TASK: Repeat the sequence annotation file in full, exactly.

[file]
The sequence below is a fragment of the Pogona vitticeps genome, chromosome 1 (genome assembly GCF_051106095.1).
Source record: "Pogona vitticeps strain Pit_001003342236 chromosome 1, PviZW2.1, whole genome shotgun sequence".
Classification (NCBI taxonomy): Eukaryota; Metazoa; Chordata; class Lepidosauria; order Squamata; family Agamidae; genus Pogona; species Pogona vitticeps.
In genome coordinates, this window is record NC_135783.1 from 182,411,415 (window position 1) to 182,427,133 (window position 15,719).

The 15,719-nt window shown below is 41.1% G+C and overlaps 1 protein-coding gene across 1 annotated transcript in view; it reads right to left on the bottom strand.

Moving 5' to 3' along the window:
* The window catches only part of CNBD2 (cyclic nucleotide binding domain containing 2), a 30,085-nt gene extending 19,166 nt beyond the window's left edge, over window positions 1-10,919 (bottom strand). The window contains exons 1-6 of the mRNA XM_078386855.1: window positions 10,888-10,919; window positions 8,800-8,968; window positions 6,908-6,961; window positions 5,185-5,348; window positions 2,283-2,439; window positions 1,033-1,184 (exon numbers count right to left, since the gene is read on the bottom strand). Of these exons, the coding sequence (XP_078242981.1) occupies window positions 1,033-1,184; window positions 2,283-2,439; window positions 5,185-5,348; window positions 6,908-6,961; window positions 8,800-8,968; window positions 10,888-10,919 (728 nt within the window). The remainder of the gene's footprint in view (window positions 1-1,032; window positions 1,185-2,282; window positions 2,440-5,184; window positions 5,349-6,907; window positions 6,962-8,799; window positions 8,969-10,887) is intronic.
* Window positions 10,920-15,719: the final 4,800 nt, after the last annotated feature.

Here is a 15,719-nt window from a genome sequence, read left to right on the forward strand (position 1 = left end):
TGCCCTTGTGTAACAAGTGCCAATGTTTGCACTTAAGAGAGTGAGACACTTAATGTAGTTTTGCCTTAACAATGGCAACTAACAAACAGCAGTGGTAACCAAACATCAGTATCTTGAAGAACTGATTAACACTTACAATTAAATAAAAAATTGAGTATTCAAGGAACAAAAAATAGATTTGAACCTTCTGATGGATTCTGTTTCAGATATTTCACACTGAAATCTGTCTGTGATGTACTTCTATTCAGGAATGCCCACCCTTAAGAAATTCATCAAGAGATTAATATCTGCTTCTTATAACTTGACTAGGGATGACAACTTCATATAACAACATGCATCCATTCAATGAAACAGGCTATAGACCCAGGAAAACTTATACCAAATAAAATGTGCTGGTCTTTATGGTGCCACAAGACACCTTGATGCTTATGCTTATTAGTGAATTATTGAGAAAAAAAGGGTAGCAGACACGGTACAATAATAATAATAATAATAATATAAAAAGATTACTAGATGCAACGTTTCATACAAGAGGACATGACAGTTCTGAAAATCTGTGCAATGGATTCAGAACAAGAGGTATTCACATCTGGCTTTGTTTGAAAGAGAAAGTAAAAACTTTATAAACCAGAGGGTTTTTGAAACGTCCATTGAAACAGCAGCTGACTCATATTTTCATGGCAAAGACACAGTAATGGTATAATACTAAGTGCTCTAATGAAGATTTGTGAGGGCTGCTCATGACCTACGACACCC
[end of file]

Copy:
The sequence below is a fragment of the Pogona vitticeps genome, chromosome 1 (genome assembly GCF_051106095.1).
Source record: "Pogona vitticeps strain Pit_001003342236 chromosome 1, PviZW2.1, whole genome shotgun sequence".
Classification (NCBI taxonomy): Eukaryota; Metazoa; Chordata; class Lepidosauria; order Squamata; family Agamidae; genus Pogona; species Pogona vitticeps.
In genome coordinates, this window is record NC_135783.1 from 182,411,415 (window position 1) to 182,427,133 (window position 15,719).

The 15,719-nt window shown below is 41.1% G+C and overlaps 1 protein-coding gene across 1 annotated transcript in view; it reads right to left on the bottom strand.

Moving 5' to 3' along the window:
* The window catches only part of CNBD2 (cyclic nucleotide binding domain containing 2), a 30,085-nt gene extending 19,166 nt beyond the window's left edge, over window positions 1-10,919 (bottom strand). The window contains exons 1-6 of the mRNA XM_078386855.1: window positions 10,888-10,919; window positions 8,800-8,968; window positions 6,908-6,961; window positions 5,185-5,348; window positions 2,283-2,439; window positions 1,033-1,184 (exon numbers count right to left, since the gene is read on the bottom strand). Of these exons, the coding sequence (XP_078242981.1) occupies window positions 1,033-1,184; window positions 2,283-2,439; window positions 5,185-5,348; window positions 6,908-6,961; window positions 8,800-8,968; window positions 10,888-10,919 (728 nt within the window). The remainder of the gene's footprint in view (window positions 1-1,032; window positions 1,185-2,282; window positions 2,440-5,184; window positions 5,349-6,907; window positions 6,962-8,799; window positions 8,969-10,887) is intronic.
* Window positions 10,920-15,719: the final 4,800 nt, after the last annotated feature.

Here is a 15,719-nt window from a genome sequence, read left to right on the forward strand (position 1 = left end):
TGCCCTTGTGTAACAAGTGCCAATGTTTGCACTTAAGAGAGTGAGACACTTAATGTAGTTTTGCCTTAACAATGGCAACTAACAAACAGCAGTGGTAACCAAACATCAGTATCTTGAAGAACTGATTAACACTTACAATTAAATAAAAAATTGAGTATTCAAGGAACAAAAAATAGATTTGAACCTTCTGATGGATTCTGTTTCAGATATTTCACACTGAAATCTGTCTGTGATGTACTTCTATTCAGGAATGCCCACCCTTAAGAAATTCATCAAGAGATTAATATCTGCTTCTTATAACTTGACTAGGGATGACAACTTCATATAACAACATGCATCCATTCAATGAAACAGGCTATAGACCCAGGAAAACTTATACCAAATAAAATGTGCTGGTCTTTATGGTGCCACAAGACACCTTGATGCTTATGCTTATTAGTGAATTATTGAGAAAAAAAGGGTAGCAGACACGGTACAATAATAATAATAATAATAATATAAAAAGATTACTAGATGCAACGTTTCATACAAGAGGACATGACAGTTCTGAAAATCTGTGCAATGGATTCAGAACAAGAGGTATTCACATCTGGCTTTGTTTGAAAGAGAAAGTAAAAACTTTATAAACCAGAGGGTTTTTGAAACGTCCATTGAAACAGCAGCTGACTCATATTTTCATGGCAAAGACACAGTAATGGTATAATACTAAGTGCTCTAATGAAGATTTGTGAGGGCTGCTCATGACCTACGACACCC